Don't repeat common jargon already ingrained in the programming culture like: kludge, automagically, cruft, etc. (unless you coined it).

    This question serves in the spirit of communication among programmers through sharing of terminology with each other, to benefit us by its propagation within our own teams and environments.

    Is this even a question, really? How many answers does it have?

    Three hundred and eighty six!

    A question that invites 386 different "answers" isn't a question at all. It's an opinion survey, a poll, a List of X. I suppose you could argue that reading through all those responses would teach you something about programming, but it was pretty clear that the bulk of the responses were far more about laughs and GTKY (Getting to Know You) than learning. That's why it was eventually deleted by experienced Stack Overflow community members. Although it is somewhat borderline in terms of learning, and I didn't personally vote to delete it, I tend to agree that it was correctly deleted. Though opinions vary.

    I won't bore you with the entire history, our so-called "war on fun", and the trouble with popularity. Ultimately, Stack Overflow is a college, not a frat house. All the content on the site must exist to serve the mission of learning over entertainment – even if that means making difficult calls about removing some questions and answers that fail to meet those goals, plus or minus 10 percent.

    In terms of programmer culture, though, there is precedent in the form of The Jargon File. Unfortunately, we don't have a good designated place for deleted "too fun" questions to live, but all Stack Exchange content is licensed under Creative Commons in perpetuity. Which means, with proper attribution, we can give it a permanent home on our own blogs. So I did. I've collected the top 30 Stack Overflow New Programming Jargon entries below, as judged by the Stack Overflow community. Enjoy.*

    1. Yoda Conditions

    zneak

    Yoda-conditions

    Using if(constant == variable) instead of if(variable == constant), like if(4 == foo). Because it's like saying "if blue is the sky" or "if tall is the man".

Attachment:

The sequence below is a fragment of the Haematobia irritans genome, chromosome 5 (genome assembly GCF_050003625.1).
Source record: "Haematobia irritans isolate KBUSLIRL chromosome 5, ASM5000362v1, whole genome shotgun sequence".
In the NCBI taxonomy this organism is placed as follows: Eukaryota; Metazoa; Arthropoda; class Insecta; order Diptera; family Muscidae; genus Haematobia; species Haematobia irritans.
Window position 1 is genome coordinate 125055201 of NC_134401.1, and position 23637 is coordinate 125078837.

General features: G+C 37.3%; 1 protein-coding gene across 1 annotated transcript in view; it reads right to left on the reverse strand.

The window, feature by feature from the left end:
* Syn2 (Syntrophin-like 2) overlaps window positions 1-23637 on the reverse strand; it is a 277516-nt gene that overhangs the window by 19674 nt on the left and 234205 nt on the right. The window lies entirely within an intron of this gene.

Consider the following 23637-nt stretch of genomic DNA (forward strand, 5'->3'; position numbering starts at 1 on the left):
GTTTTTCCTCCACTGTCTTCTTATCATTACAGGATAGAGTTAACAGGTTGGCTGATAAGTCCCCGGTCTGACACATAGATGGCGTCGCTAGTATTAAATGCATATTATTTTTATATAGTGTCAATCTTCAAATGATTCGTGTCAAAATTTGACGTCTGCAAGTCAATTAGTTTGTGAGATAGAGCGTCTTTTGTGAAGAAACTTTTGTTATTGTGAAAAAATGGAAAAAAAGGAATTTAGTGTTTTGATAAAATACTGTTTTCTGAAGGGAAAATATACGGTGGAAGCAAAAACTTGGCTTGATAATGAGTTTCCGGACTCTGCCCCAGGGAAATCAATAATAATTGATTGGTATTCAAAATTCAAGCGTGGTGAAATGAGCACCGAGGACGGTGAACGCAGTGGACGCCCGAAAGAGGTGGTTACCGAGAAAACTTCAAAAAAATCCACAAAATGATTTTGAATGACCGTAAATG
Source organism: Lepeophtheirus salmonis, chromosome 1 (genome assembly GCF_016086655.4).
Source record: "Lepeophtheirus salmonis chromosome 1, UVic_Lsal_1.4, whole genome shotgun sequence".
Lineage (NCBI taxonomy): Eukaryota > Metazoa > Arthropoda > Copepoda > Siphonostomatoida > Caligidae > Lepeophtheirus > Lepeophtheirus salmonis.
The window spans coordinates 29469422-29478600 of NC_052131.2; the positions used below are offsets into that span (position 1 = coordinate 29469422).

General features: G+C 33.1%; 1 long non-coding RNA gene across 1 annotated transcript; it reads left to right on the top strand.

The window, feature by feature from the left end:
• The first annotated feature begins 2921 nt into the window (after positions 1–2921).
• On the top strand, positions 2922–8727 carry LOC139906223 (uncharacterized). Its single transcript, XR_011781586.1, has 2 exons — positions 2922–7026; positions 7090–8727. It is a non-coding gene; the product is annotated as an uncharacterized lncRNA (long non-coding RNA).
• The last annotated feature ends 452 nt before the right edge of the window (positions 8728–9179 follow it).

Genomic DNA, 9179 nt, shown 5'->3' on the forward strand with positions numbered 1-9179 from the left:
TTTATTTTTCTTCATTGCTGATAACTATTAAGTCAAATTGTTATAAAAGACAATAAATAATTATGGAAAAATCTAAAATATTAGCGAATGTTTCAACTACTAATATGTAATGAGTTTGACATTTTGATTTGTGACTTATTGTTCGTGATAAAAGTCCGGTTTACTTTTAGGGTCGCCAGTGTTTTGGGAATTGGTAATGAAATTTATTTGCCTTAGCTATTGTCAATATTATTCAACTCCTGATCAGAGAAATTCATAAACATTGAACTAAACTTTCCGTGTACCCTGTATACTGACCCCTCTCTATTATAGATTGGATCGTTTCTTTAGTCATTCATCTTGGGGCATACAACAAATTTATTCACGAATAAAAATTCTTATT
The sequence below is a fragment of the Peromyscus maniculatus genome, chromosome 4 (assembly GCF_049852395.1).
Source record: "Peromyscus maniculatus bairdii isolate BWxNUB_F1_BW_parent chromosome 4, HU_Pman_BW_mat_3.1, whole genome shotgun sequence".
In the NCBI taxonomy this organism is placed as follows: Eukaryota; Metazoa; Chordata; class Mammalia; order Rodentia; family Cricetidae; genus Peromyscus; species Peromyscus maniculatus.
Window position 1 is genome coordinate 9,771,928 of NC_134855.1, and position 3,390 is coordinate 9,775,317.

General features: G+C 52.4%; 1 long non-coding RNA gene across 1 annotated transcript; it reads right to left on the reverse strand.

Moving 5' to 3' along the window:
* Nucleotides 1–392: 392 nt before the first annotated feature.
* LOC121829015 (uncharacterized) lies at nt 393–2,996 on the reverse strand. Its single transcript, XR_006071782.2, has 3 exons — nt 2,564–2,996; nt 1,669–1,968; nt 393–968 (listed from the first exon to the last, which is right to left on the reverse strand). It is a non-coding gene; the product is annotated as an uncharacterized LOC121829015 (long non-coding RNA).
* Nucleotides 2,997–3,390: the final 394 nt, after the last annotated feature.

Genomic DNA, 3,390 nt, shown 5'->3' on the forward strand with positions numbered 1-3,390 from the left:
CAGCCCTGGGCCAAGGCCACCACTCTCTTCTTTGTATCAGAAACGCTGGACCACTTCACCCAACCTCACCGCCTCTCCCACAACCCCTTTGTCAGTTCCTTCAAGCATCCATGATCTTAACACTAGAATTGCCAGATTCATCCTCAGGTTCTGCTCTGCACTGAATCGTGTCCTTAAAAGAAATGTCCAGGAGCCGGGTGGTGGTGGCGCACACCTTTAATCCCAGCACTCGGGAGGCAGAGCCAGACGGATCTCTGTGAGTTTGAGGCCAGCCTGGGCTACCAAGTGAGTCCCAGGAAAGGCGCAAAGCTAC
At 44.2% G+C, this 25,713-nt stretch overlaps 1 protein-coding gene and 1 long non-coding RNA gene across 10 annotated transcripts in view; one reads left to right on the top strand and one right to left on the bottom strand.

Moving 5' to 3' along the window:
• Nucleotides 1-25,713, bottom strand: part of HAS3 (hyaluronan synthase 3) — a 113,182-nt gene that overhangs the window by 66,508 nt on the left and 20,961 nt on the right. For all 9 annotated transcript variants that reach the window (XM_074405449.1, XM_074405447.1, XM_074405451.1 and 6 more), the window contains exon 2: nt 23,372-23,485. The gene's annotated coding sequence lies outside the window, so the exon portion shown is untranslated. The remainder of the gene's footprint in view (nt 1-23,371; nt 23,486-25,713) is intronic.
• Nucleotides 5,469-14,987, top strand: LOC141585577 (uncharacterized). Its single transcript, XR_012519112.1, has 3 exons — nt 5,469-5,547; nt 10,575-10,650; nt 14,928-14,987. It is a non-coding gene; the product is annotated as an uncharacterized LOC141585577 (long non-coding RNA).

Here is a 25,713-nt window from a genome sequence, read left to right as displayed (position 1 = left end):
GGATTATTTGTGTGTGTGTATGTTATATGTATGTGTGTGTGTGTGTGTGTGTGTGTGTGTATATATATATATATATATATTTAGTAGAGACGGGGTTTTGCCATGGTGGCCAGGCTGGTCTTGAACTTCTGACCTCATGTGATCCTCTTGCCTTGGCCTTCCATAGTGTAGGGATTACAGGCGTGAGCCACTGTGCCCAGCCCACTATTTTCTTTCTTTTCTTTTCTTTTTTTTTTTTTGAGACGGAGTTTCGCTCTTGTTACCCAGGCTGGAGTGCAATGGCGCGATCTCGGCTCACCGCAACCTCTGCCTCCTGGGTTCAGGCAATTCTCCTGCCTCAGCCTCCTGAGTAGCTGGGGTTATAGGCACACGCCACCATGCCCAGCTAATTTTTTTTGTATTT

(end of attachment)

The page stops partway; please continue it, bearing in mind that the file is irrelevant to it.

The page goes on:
2. Pokémon Exception Handling

    woot4moo

    Pokemon

    For when you just Gotta Catch 'Em All.

    try {
    }
    catch (Exception ex) {
       // Gotcha!
    }
    

    3. Egyptian Brackets

    computronium

    Egyptian

    You know the style of brackets where the opening brace goes on the end of the current line, e.g. this?

    if (a == b) {
        printf("hello");
    }
    

    We used to refer to this style of brackets as "Egyptian brackets". Why? Compare the position of the brackets with the hands in the picture. (This style of brackets is used in Kernighan and Ritchie's book The C Programming Language, so it's known by many as K&R style.)

    4. Smug Report

    aaronaught

    Pathreport-med

    A bug submitted by a user who thinks he knows a lot more about the system's design than he really does. Filled with irrelevant technical details and one or more suggestions (always wrong) about what he thinks is causing the problem and how we should fix it.

    Also related to Drug Report (a report so utterly incomprehensible that whoever submitted it must have been smoking crack.), Chug Report (where the submitter is thought to have had one too many), and Shrug Report (a bug report with no error message or repro steps and only a vague description of the problem. Usually contains the phrase "doesn't work.")

    5. A Duck

    kyoryu

    Duck-wireframe

    A feature added for no other reason than to draw management attention and be removed, thus avoiding unnecessary changes in other aspects of the product.

    I don't know if I actually invented this term or not, but I am certainly not the originator of the story that spawned it.

    This started as a piece of Interplay corporate lore. It was well known that producers (a game industry position, roughly equivalent to PMs) had to make a change to everything that was done. The assumption was that subconsciously they felt that if they didn't, they weren't adding value.

    The artist working on the queen animations for Battle Chess was aware of this tendency, and came up with an innovative solution. He did the animations for the queen the way that he felt would be best, with one addition: he gave the queen a pet duck. He animated this duck through all of the queen's animations, had it flapping around the corners. He also took great care to make sure that it never overlapped the "actual" animation.